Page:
EMILY BEASLEY Vs. LEON CANNIZZARO IN HIS CAPACITY AS DISTRICT ATTORNEY FOR THE PARISH OF ORLEANS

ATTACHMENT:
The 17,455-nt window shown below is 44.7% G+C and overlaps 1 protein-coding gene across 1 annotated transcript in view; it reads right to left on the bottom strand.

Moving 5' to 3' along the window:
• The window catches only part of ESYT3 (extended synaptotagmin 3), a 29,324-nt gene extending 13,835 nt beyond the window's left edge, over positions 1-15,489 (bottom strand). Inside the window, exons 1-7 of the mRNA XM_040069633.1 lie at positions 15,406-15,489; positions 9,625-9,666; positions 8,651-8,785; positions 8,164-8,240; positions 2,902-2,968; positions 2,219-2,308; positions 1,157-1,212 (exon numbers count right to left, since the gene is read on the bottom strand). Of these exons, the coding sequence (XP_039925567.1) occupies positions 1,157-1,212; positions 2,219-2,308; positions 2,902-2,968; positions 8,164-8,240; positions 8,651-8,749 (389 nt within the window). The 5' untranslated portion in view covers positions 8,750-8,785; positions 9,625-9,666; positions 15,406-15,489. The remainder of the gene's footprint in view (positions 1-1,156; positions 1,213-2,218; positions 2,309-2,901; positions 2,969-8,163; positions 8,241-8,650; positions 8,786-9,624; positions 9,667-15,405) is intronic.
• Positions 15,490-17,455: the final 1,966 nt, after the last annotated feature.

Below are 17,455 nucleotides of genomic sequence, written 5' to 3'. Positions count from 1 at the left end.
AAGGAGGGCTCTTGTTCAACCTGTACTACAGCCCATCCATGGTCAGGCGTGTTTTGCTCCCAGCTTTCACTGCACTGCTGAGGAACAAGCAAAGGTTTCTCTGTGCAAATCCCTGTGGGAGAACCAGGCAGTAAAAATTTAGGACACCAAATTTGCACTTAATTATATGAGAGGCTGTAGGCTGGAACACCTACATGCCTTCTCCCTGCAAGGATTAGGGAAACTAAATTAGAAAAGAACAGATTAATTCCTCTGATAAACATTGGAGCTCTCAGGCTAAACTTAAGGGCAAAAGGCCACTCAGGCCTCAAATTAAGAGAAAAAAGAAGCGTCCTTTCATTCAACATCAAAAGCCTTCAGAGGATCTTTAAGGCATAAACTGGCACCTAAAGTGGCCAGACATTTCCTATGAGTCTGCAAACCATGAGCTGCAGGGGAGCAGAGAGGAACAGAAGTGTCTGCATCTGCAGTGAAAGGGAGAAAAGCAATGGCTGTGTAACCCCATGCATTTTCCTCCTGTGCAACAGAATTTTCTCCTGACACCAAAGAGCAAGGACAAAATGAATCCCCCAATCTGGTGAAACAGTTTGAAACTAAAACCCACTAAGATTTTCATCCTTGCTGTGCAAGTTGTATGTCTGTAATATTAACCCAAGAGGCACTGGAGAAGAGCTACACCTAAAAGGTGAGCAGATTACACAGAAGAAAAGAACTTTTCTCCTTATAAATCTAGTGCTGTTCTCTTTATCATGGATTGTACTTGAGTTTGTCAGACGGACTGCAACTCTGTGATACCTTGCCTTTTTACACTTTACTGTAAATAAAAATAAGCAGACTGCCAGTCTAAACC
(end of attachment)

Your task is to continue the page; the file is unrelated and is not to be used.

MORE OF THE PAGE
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EMILY BEASLEY * VERSUS * NO. 2018-CA-0520 COURT OF APPEAL LEON CANNIZZARO IN HIS CAPACITY AS DISTRICT ATTORNEY FOR THE PARISH OF ORLEANS * FOURTH CIRCUIT * STATE OF LOUISIANA ******* APPEAL FROM CIVIL DISTRICT COURT, ORLEANS PARISH NO. 2018-01980, DIVISION “G” Honorable Robin M. Giarrusso, Judge ****** Judge Terri F. Love ****** (Court composed of Judge Terri F. Love, Judge Edwin A. Lombard, Judge Tiffany G. Chase) Michael A. Foley Avery B. Pardee P. J. KEE JONES WALKER LLP 201 St. Charles Avenue, 50th Floor New Orleans, LA 70170 COUNSEL FOR PLAINTIFF/APPELLEE Irena Zajickova Assistant District Attorney Donna R. Andrieu Assistant District Attorney 619 South White Street New Orleans, LA 70119 And David M. Fink Bernard Louis Charbonnet, Jr. THE LAW OFFICE OF BERNARD L. CHARBONNET, JR., A PROFESSIONAL LAW CORPORATION 365 Canal Street One Canal Place, Suite 1155 New Orleans, LA 70112 COUNSEL FOR DEFENDANT/APPELLANT AFFIRMED November 21, 2018 This appeal arises from the trial court’s judgment ordering the Orleans Parish District Attorney to produce certain charge conference sheets in redacted form. We find the District Attorney failed to carry its burden of proving that refusal to disclose the charge conference sheets in their entirety was warranted. Additionally, he has not shown that the trial court abused its discretion in ordering an in camera inspection of the charge conference sheets or that the trial court’s factual findings are manifest error. Therefore, we affirm the trial court’s judgment and order the trial court to conduct a hearing to assess and award Ms. Beasley reasonable attorney’s fees and other litigation costs pursuant to La. R.S. 44:35(D). PROCEDURAL HISTORY AND FACTUAL BACKGROUND Emily Beasley (“Ms. Beasley”) is a private investigator retained by pro bono counsel representing Steven Williams (“Mr. Williams”) in post-conviction proceedings. Mr. Williams was convicted on January 9, 2013, of the April 3, 2006 murder of Demarcus Jordan. The State’s conviction of Mr. Williams relied on the testimony of a single eyewitness. At the time the murder occurred, Mr. Williams 1 was 17 years old, and the charges against him were twice refused between 2006 and 2009. Counsel for Mr. Williams claims that it remains unknown what exculpatory facts led to the charges against Mr. Williams initially being refused only to be accepted when presented a third time. Ms. Beasley made a public records request of Leon Cannizzaro, in his official capacity as the District Attorney for Orleans Parish (“District Attorney”), for documents relating to the screening, investigating, and prosecution of Mr. Williams. In response to Ms. Beasley’s request, the District Attorney provided a “privileged list” identifying 38 items which his office claimed were being withheld pursuant to La. R.S. 44:4.1(C). Among the items withheld were charge conference sheets identified as items 22, 31, and 34. Ms. Beasley thereafter filed a petition for writ of mandamus seeking a court order directing the District Attorney to produce the charge conference sheets. The District Attorney opposed the petition asserting that the charge conference sheets constitute privileged work product. The trial court thereafter issued a judgment ordering the District Attorney to produce to the trial court for an in camera inspection the charge conference sheets identified as items 22, 31, and 34 in the privileged list attached to the petition for writ of mandamus. Following the in camera inspection, the trial court granted Ms. Beasley’s petition for a writ of mandamus. In the April 2018 judgment granting Ms. Beasley’s petition, the trial court ordered the District Attorney to redact certain information and ordered the District Attorney to produce all other documents 2 requested. The District Attorney files this timely appeal. STANDARD OF REVIEW “[A] district court’s findings of fact in a mandamus proceeding are subject to a manifest error standard of review.” St. Bernard Port, Harbor and Terminal District v. Guy Hopkins Construction Co., Inc., 16-0907, p. 4 (La. App. 4 Cir. 4/5/17), 220 So.3d 6, 10 (citing Hess v. M & C, Inc., 14-962, p. 3 (La. App. 3 Cir. 2/11/15), 157 So.3d 1200, 1203). In this case, the District Attorney challenges the trial court’s factual finding as to what constitutes privileged information in order to be considered exempt from a public records request. The trial court determined that only portions of the charge conference sheets constitute attorney work product, which can be redacted. Accordingly, this Court reviews the trial court’s factual findings under a manifest error standard of review. Roper v. City of Baton Rouge/ Parish of East Baton Rouge, 16-1025, p. 13 (La. App. 1 Cir. 3/15/18), 244 So.3d 450, 460 (finding determination of whether defendants produced all non-exempt documents responsive to a public records request is a factual determination and subject to manifest error standard of review); See also Kimpton Hotel & Restaurant Group, Inc. v. Liberty Mut. Fire Ins. Co., 07-1118, 07-1209, 07-1310, p. 7 (La. App. 4 Cir. 12/19/07), 974 So.2d 72, 77 (reviewing the trial court’s determination that materials are not privileged and protected by the work product doctrine under an abuse of discretion). DISCUSSION The Louisiana Supreme Court “has determined that the right of access to 3 public records is a fundamental right guaranteed by La. Const. art. XII § 3, and whenever there is any doubt as to whether the public has the right of access to certain records, the doubt must be resolved in favor of the public’s right of access.” Landis v. Moreau, 00-1157, p. 4 (La. 2/21/01), 779 So.2d 691, 694 (citing Title Research Corp. v. Rausch, 450 So.2d 933 (La. 1984)). “The Public Records Act exempts from disclosure of records relating to pending or anticipated criminal litigation, ‘until such litigation has been finally adjudicated or otherwise settled.’” Id., 00-1157, p. 4-5, 779 So.2d at 695 (quoting La. R.S. 44:3(1)). Ms. Beasley was enlisted as an investigator as part of Mr. Williams’ post-conviction representation. Consequently, the charge conference sheets which Ms. Beasley seeks disclosure of are not specifically exempted under the Public Records Act. As the custodian of the public records Ms. Beasley seeks, the District Attorney bears the burden of proving that a record is exempt from disclosure under the Public Records Act. Trenticosta v. Mamoulides, 93-621 (La. App. 5 Cir. 2/23/94), 633 So.2d 786, 789. However, the fact that a record contains material which is not a public record is not a basis for restricting access to the requested record. Vandeweghe v. Parish of Jefferson, 11-52, p. 11 (La. App. 5 Cir. 5/24/11), 70 So.3d 51, 58; Times Picayune Pub. Corp. v. Board of Sup’rs of Louisiana State University, 02-2551, p. 8 (La. App. 1 Cir. 5/9/03), 845 So.2d 599, 605-606; Shane v. Parish of Jefferson, 14-2225, p. 25 (La. 12/08/15), 209 So.3d 726, 745 (finding privacy interests may be adequately protected by redaction). “If any record contains material which is not a public record, the custodian may separate the 4 nonpublic record and make the public record available for examination.” La. R.S. 44:32(B). The District Attorney asserts that the charge conference sheets, in their entirety, are exempt from disclosure pursuant to La. R.S. 44:4.1(C) and La. R.S. 44:3(D). In that the District Attorney refused to disclose any portion of the charge conference sheets, it was the District Attorney’s “burden of proof to establish why disclosure should be kept.” Trenticosta, 633 So.2d at 789. The record demonstrates that the only evidence offered to show that the charge conference sheets are exempt from disclosure was the affidavit of the First Assistant District Attorney Graymond Martin. Like the trial court, we find Mr. Martin’s affidavit fails to satisfy the District Attorney’s burden of demonstrating that the charge conference sheets were properly withheld from disclosure. Notably, Mr. Martin attests to the purpose of a charge conference sheet and its contents but only in general terms. The affidavit makes no mention of the case at bar or the specific public records request that Ms. Beasley made. Also absent in Mr. Martin’s affidavit is any evidence that Mr. Martin reviewed the charge conference sheets at issue. Further, Mr. Martin does not indicate that redaction of any potentially exempt information is impossible or overly burdensome. Therefore, we find Mr. Martin’s affidavit does not support the District Attorney’s assertion that the charge conference sheets were properly withheld from disclosure. Nevertheless, the District Attorney maintains that the charge conference 5 sheets, in their entirety, are exempt under La. R.S. 44:4.1(C), which provides that the Public Records Act: Shall not apply to any writings, records, or other accounts that reflect the mental impressions, conclusions, opinions, or theories of an attorney or expert, obtained or prepared in anticipation of litigation or in preparation for trial. However, as Ms. Beasley points out, the Public Records Act does not exempt from disclosure underlying facts that are contained in the charge conference sheets. The plain language of La. R.S. 44:4.1(C) is limited to “mental impressions, conclusions, opinions, or theories.” The plain language of the statute makes no mention of the writings of an attorney which reflect the underlying facts of an investigation. In Landis v. Moreau, the trial court ruled that audiotapes containing statements of witnesses interviewed by the district attorney’s office during its investigation were exempt from disclosure under the Public Records Act. Id., 001157 (La. 2/21/01), 779 So.2d 691. The Louisiana Supreme Court reversed the trial court’s ruling, ordering an in camera inspection. The Supreme Court stated: “we are not persuaded that the eighteen audiotapes at issue contain only exchanges between the witnesses and the prosecutor regarding the state’s theory of the case. The trial court could have viewed the audiotapes, in camera, pursuant to La. R.S. 44:35(B).” Id., 00-1157, p. 10, 779 So.2d at 698. The matter was then remanded “to the trial court for an in camera inspection . . . to determine whether any portions of the tape recorded statements [were] discoverable.” Id., 00-1157, p. 11, 779 So.2d at 698. While the audiotapes contained statements from the district 6 attorney’s office about a criminal prosecution, the Landis court held that they were not intrinsically protected by the work product privilege embodied in La. R.S. 44:4.1(C). Similarly, in this case, the trial court ordered and conducted an in camera inspection to determine whether any portions of the charge conference sheets are discoverable. In doing so, the trial court made a factual determination that the charge conference sheets do not consist entirely of the mental impressions, opinions, conclusions, or theories of the District Attorney’s office, but contain underlying facts that are not exempt under the Public Records Act. The trial court consequently ordered the District Attorney to redact the mental impressions of attorneys and produce those portions of the documents that consist of the underlying facts and/or evidence in Mr. Williams’ case. “[A]ccess to public records can be denied only when the Public Records Law or the Constitution specifically and unequivocally provide otherwise.” Shane, 14-2225, p. 9, 209 So.3d at 735. Moreover, any doubt as to whether the public has the right of access to a public record, the doubt “must be resolved in favor of the public’s right of access.” Landis, 00-1157, p. 4, 779 So.2d at 694. The District Attorney bore the burden of establishing that one of the exemptions to the Public Records Act applied to prove his refusal to provide the charge conference sheets was warranted. We find the District Attorney has not met its burden. Likewise, the District Attorney has not demonstrated to this Court that the trial court abused its discretion in ordering an in camera inspection or committed manifest error in 7 concluding that information about the charge conference sheets, in redacted form, must be disclosed under the Public Records Act. Finally, in the event this Court should affirm the trial court’s ruling, Ms. Beasley asserts that she is entitled to an award of fees pursuant to La. R.S. 44:35(D)(1), which provides in pertinent part: If a person seeking the right to inspect … or to receive a copy … of a public record prevails in such suit, he shall be awarded reasonable attorney fees and other costs of litigation. If such person prevails in part, the court may in its discretion award him reasonable attorney fees or an appropriate portion thereof. We find the trial court did not commit manifest error in concluding that the District Attorney incorrectly refused to disclose the charge conference sheets in their entirety. Accordingly, the trial court is instructed to conduct a hearing to assess and award Ms. Beasley reasonable attorney’s fees and costs pursuant to La. R.S. 44:35(D). See also Ferguson v. Stephens, 623 So.2d 711, 717 (La. App. 4th Cir. 1993) (finding plaintiff prevailed on demand for access to the public records and was entitled to attorney’s fees and other litigation costs pursuant to La. R.S. 44:35(D)). DECREE A review of the record demonstrates that the trial court completed a thorough review of the evidence and pursuant to Landis conducted an in camera inspection to determine whether the charge conference sheets at issue were exempt under the Public Records Act. The District Attorney bore the burden of proving that refusal to disclose the charge conference sheets in their entirety was warranted. The District Attorney has failed to carry his burden and has not demonstrated to this Court that the trial court committed manifest error or abused its discretion. 8 Therefore, we affirm the trial court’s judgment granting Ms. Beasley’s petition for writ of mandamus and ordering the District Attorney to produce the charge conference sheets in redacted form. In that Ms. Beasley is the prevailing party, the trial court is instructed to conduct a hearing to assess and award Ms. Beasley reasonable attorney’s fees and costs pursuant to La. R.S. 44:35(D). AFFIRMED 9